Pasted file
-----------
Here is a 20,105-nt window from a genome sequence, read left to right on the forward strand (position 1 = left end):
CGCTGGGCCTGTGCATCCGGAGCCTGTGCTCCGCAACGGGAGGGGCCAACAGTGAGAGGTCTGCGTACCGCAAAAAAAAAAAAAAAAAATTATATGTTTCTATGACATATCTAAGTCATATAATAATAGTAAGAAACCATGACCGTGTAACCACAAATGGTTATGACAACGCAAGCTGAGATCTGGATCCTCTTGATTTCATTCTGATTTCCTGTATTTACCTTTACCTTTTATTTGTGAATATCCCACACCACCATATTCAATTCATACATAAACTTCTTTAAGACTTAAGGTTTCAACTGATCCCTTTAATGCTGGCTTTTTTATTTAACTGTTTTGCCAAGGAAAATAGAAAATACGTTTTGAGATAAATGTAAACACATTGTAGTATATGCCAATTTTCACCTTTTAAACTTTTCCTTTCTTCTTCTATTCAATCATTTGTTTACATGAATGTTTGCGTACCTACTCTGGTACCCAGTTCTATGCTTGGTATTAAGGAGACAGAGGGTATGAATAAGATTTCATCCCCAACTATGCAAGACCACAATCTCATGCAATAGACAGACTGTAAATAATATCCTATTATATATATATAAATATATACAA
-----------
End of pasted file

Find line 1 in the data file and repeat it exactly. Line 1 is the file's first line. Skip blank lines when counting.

Here is a 20,105-nt window from a genome sequence, read left to right on the forward strand (position 1 = left end):